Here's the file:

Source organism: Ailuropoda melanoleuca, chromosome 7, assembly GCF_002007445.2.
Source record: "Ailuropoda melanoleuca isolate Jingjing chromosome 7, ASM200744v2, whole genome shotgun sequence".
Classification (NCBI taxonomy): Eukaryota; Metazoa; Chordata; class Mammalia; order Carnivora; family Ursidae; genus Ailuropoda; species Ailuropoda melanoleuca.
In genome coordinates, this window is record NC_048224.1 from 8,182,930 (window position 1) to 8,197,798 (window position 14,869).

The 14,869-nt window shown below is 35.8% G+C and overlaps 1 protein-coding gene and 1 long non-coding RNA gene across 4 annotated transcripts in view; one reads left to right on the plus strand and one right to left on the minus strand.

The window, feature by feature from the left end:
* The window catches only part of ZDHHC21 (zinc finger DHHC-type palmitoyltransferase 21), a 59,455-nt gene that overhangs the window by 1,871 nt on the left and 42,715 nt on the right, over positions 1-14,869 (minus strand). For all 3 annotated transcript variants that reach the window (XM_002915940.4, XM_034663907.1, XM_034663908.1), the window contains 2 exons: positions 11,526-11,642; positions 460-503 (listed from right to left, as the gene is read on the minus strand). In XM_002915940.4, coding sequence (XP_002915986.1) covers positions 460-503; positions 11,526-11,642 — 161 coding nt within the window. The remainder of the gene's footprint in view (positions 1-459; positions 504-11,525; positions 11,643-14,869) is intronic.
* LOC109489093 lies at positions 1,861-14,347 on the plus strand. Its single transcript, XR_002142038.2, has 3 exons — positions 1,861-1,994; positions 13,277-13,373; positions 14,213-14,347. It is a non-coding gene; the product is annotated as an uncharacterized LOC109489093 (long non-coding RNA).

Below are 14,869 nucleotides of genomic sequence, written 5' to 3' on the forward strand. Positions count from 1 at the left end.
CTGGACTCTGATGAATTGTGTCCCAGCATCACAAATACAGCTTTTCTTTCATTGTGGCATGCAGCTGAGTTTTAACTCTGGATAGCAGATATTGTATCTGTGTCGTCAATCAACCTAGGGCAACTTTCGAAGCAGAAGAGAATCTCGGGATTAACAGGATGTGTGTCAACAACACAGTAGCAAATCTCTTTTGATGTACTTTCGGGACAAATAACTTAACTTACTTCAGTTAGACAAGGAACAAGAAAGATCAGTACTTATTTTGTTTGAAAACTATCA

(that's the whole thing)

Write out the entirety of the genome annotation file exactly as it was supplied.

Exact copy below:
Source organism: Ailuropoda melanoleuca, chromosome 7, assembly GCF_002007445.2.
Source record: "Ailuropoda melanoleuca isolate Jingjing chromosome 7, ASM200744v2, whole genome shotgun sequence".
Classification (NCBI taxonomy): Eukaryota; Metazoa; Chordata; class Mammalia; order Carnivora; family Ursidae; genus Ailuropoda; species Ailuropoda melanoleuca.
In genome coordinates, this window is record NC_048224.1 from 8,182,930 (window position 1) to 8,197,798 (window position 14,869).

The 14,869-nt window shown below is 35.8% G+C and overlaps 1 protein-coding gene and 1 long non-coding RNA gene across 4 annotated transcripts in view; one reads left to right on the plus strand and one right to left on the minus strand.

The window, feature by feature from the left end:
* The window catches only part of ZDHHC21 (zinc finger DHHC-type palmitoyltransferase 21), a 59,455-nt gene that overhangs the window by 1,871 nt on the left and 42,715 nt on the right, over positions 1-14,869 (minus strand). For all 3 annotated transcript variants that reach the window (XM_002915940.4, XM_034663907.1, XM_034663908.1), the window contains 2 exons: positions 11,526-11,642; positions 460-503 (listed from right to left, as the gene is read on the minus strand). In XM_002915940.4, coding sequence (XP_002915986.1) covers positions 460-503; positions 11,526-11,642 — 161 coding nt within the window. The remainder of the gene's footprint in view (positions 1-459; positions 504-11,525; positions 11,643-14,869) is intronic.
* LOC109489093 lies at positions 1,861-14,347 on the plus strand. Its single transcript, XR_002142038.2, has 3 exons — positions 1,861-1,994; positions 13,277-13,373; positions 14,213-14,347. It is a non-coding gene; the product is annotated as an uncharacterized LOC109489093 (long non-coding RNA).

Below are 14,869 nucleotides of genomic sequence, written 5' to 3' on the forward strand. Positions count from 1 at the left end.
CTGGACTCTGATGAATTGTGTCCCAGCATCACAAATACAGCTTTTCTTTCATTGTGGCATGCAGCTGAGTTTTAACTCTGGATAGCAGATATTGTATCTGTGTCGTCAATCAACCTAGGGCAACTTTCGAAGCAGAAGAGAATCTCGGGATTAACAGGATGTGTGTCAACAACACAGTAGCAAATCTCTTTTGATGTACTTTCGGGACAAATAACTTAACTTACTTCAGTTAGACAAGGAACAAGAAAGATCAGTACTTATTTTGTTTGAAAACTATCA